In-Situ Molecular Manipulation
Recorded on September 28, 2011 (90 minutes)

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Energy sources are vital to sustain and grow the world economy. As of today, the world mainly relies on fossil fuel as the source of energy for transportation, power generation, chemicals manufacturing, and other industrial applications. The conventional sources of hydrocarbon are steadily declining; however, the oil and gas industry has been successful in finding unconventional hydrocarbons, such as heavy oil and shale gas. Reducing the footprint during the production of oil, refined products, and gas will benefit the industry by reducing the overall cost and improving the health, safety, and environmental impact. 

Another source of energy is renewable sources, such as sun, wind, geothermal, biomass, plant seeds, and algae. Producing usable energy from these sources and making it available to the end user pose unique challenges and opportunities. Research in the area of understanding the molecular building blocks of organisms living in diverse sources could help the industry optimize the production of usable energy from both fossil and renewable sources. The search for microorganisms should include diverse sources ranging from hydrocarbon reservoir to the guts of insects such as termites.

A game-changing technology that could benefit the industry is the in-situ molecular manipulation of the contents of the challenging reservoirs. The approach is to modify the contents of the reservoir at its source so that their harsh effects are reduced or eliminated and the reservoir can be produced efficiently. The CO2 may be manipulated to make it helpful in the reservoir or at least make it less harmful. 

Biodegradable materials could be a significant source of energy in the coming years.  Game-changing technologies that produce (1) higher-oil-yielding biodegradable materials and (2) microorganisms that efficiently convert biodegradable materials to biofuel could greatly benefit the industry. Improving the drought tolerance of an energy crop, such as the Jatropha plant, could make it attractive to cultivate because it does not compete with food crops for water and land.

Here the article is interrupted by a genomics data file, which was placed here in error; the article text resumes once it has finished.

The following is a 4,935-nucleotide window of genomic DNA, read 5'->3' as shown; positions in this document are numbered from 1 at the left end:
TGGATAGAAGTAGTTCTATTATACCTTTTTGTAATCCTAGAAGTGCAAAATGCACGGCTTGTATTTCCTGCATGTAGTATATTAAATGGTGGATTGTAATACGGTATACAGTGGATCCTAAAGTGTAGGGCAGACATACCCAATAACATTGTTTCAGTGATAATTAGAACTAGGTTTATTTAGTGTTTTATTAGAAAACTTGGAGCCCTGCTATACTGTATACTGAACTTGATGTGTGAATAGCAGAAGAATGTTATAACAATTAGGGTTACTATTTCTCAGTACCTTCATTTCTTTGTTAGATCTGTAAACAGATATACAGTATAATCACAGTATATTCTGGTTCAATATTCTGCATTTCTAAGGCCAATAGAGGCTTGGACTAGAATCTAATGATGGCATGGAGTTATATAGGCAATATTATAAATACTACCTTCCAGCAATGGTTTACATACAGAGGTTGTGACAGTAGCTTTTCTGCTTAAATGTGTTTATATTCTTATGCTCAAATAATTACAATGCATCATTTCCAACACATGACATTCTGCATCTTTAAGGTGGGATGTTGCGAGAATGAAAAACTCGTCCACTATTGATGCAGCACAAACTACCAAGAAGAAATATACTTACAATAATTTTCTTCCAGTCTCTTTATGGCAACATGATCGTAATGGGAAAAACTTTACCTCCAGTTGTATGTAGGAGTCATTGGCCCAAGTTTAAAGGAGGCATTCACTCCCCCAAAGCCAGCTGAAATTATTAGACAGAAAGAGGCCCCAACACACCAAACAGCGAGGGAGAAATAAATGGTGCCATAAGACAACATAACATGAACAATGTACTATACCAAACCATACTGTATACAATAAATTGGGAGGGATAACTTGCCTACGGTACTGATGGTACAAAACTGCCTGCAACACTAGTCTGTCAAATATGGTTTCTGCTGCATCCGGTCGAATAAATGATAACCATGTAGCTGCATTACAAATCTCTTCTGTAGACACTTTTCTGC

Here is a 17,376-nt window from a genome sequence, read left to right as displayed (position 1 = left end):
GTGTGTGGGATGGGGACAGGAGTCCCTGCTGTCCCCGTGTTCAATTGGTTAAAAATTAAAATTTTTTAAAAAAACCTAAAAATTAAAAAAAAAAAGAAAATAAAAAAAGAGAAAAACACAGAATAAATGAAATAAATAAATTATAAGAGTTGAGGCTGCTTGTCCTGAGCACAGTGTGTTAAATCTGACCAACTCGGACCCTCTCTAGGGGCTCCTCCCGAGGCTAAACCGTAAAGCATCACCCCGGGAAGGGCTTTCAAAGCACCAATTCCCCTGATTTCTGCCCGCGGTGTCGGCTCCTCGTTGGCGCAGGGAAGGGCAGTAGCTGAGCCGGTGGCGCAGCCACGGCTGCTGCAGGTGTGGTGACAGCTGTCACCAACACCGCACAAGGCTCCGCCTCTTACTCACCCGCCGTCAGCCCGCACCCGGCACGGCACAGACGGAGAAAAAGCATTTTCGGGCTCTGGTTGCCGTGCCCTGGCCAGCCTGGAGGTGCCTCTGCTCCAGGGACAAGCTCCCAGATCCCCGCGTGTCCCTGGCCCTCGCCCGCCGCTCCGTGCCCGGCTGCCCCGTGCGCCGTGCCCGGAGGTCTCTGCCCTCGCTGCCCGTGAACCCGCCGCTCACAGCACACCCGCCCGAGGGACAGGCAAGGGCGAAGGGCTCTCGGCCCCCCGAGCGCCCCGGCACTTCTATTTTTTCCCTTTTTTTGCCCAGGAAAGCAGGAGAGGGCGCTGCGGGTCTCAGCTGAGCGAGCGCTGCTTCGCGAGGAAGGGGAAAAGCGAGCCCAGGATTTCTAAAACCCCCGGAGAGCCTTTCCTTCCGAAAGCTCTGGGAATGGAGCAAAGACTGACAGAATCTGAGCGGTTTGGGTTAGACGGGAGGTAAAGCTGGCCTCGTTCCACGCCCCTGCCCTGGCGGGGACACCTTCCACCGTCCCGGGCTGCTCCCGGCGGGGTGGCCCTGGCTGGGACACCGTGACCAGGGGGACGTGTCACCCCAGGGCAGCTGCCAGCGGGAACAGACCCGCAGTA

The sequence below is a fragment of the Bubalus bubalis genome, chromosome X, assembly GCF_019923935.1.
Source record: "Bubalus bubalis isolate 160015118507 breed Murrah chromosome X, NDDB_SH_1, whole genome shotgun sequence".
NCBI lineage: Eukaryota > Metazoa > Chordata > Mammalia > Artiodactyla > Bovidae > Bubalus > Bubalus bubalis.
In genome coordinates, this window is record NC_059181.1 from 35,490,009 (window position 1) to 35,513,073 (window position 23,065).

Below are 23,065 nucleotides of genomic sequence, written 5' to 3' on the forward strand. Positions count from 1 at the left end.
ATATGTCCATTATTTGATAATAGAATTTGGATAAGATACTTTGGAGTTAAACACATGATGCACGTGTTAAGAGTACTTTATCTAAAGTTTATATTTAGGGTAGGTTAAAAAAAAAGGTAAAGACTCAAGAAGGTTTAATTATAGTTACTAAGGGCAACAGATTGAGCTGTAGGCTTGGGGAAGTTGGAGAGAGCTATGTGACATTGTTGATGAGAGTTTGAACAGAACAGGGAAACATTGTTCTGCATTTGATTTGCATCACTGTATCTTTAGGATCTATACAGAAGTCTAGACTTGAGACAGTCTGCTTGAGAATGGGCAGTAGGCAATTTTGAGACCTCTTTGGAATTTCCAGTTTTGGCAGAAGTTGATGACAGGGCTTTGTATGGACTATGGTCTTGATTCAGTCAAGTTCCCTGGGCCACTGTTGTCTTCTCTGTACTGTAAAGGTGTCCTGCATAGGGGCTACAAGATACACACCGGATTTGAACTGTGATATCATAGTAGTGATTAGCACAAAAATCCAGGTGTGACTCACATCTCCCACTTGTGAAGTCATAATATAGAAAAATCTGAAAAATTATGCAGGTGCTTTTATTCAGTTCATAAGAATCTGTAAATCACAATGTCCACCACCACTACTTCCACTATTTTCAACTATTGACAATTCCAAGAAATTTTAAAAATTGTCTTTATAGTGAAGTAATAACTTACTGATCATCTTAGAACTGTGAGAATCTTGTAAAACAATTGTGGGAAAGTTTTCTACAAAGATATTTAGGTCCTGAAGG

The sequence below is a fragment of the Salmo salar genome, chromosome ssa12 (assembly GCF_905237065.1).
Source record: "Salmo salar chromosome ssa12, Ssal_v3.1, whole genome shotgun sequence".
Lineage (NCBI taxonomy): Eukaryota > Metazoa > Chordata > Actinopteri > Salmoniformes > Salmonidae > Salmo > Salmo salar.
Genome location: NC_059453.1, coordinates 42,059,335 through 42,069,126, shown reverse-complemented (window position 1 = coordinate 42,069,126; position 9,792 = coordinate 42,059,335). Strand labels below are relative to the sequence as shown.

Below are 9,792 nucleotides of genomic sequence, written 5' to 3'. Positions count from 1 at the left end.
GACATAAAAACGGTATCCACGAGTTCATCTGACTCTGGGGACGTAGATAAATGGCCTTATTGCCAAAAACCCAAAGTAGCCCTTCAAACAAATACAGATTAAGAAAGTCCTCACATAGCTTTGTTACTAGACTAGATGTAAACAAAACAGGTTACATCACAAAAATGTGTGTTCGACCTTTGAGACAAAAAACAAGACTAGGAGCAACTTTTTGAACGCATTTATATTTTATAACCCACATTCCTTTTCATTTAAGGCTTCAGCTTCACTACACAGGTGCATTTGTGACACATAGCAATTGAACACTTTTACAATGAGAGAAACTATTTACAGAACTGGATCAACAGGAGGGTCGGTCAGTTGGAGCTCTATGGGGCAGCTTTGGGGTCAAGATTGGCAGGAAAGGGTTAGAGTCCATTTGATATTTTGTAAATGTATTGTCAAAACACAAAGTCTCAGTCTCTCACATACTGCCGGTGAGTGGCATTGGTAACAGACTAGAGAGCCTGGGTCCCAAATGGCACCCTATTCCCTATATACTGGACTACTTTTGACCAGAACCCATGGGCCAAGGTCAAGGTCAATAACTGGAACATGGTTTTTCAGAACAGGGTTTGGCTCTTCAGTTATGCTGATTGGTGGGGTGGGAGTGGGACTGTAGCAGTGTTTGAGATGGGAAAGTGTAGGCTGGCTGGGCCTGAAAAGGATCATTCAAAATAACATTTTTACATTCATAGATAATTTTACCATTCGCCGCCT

The challenges before us to meet the energy demand in a safe, clean, and cost-effective manner are real. It is possible to meet these challenges and deliver safe and clean energy in a cost-effective manner by working across different disciplines of engineering, science, and business.

Sponsored by:

Dr. Kris Ravi is Chief Technical Professional in the cementing product service line of completions and production division of Halliburton in Houston, TX.   He has an MBA and PhD in chemical engineering. Kris has been with Halliburton for about 20 years, starting at the Duncan Technology Center in Duncan, Oklahoma. He worked at the European Center for three years and leveraged the resources in the continent to find solutions to the oilfield challenges.

Kris has worked across multiple disciplines such as drilling fluids, cementing and well completions.  Kris has authored more than 75 papers and holds more than 40 patents in the area of fluid-fluid displacement, fluid rheology, cement sheath mechanical properties, and real-time hole cleaning.  Kris served as SPE Distinguished Lecturer in 2005-2006 and now serves as a member of SPE R&D Committee.

Dr. Vikram Rao is Executive Director, Research Triangle Energy Consortium, a non-profit in energy founded by Duke University, North Carolina State University, RTI International and University of North Carolina at Chapel Hill.  He recently retired as Senior Vice President and Chief Technology Officer for Halliburton Company where he was responsible for the Companyís technology effort, as well as the setup and management of the intellectual asset management function.

Previously Dr. Rao also held executive management positions in Research and Development, Product Launch, Reservoir Studies, and Sales and Marketing.   He joined the Company in 1974 as a Senior Research Engineer.

Dr. Rao serves in technical and business advisory capacities  to energy companies, technology companies, NGOís and universities, in the US and elsewhere.  He has served on the Boards of numerous start ups.  Dr. Rao holds a bachelorís degree in engineering from the Indian Institute of Technology in Madras, India, along with a masterís degree and a doctorate in engineering from Stanford University.  He is the author of more than 40 publications and has been awarded 26 patents